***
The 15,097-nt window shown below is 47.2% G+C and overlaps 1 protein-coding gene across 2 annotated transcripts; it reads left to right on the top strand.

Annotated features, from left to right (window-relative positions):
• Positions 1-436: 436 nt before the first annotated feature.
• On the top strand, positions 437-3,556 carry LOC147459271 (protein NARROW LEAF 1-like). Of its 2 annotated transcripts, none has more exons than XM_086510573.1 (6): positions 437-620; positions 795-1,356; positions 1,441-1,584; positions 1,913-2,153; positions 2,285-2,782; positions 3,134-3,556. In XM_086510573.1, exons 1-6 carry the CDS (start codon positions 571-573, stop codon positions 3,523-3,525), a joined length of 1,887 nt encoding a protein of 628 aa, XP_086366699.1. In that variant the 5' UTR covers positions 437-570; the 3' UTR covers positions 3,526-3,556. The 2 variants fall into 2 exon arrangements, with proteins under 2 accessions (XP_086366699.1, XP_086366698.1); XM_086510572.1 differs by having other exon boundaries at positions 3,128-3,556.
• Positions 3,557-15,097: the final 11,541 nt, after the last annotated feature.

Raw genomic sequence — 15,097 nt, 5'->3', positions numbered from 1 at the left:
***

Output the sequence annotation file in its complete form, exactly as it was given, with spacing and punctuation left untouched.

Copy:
The 15,097-nt window shown below is 47.2% G+C and overlaps 1 protein-coding gene across 2 annotated transcripts; it reads left to right on the top strand.

Annotated features, from left to right (window-relative positions):
• Positions 1-436: 436 nt before the first annotated feature.
• On the top strand, positions 437-3,556 carry LOC147459271 (protein NARROW LEAF 1-like). Of its 2 annotated transcripts, none has more exons than XM_086510573.1 (6): positions 437-620; positions 795-1,356; positions 1,441-1,584; positions 1,913-2,153; positions 2,285-2,782; positions 3,134-3,556. In XM_086510573.1, exons 1-6 carry the CDS (start codon positions 571-573, stop codon positions 3,523-3,525), a joined length of 1,887 nt encoding a protein of 628 aa, XP_086366699.1. In that variant the 5' UTR covers positions 437-570; the 3' UTR covers positions 3,526-3,556. The 2 variants fall into 2 exon arrangements, with proteins under 2 accessions (XP_086366699.1, XP_086366698.1); XM_086510572.1 differs by having other exon boundaries at positions 3,128-3,556.
• Positions 3,557-15,097: the final 11,541 nt, after the last annotated feature.

Raw genomic sequence — 15,097 nt, 5'->3', positions numbered from 1 at the left: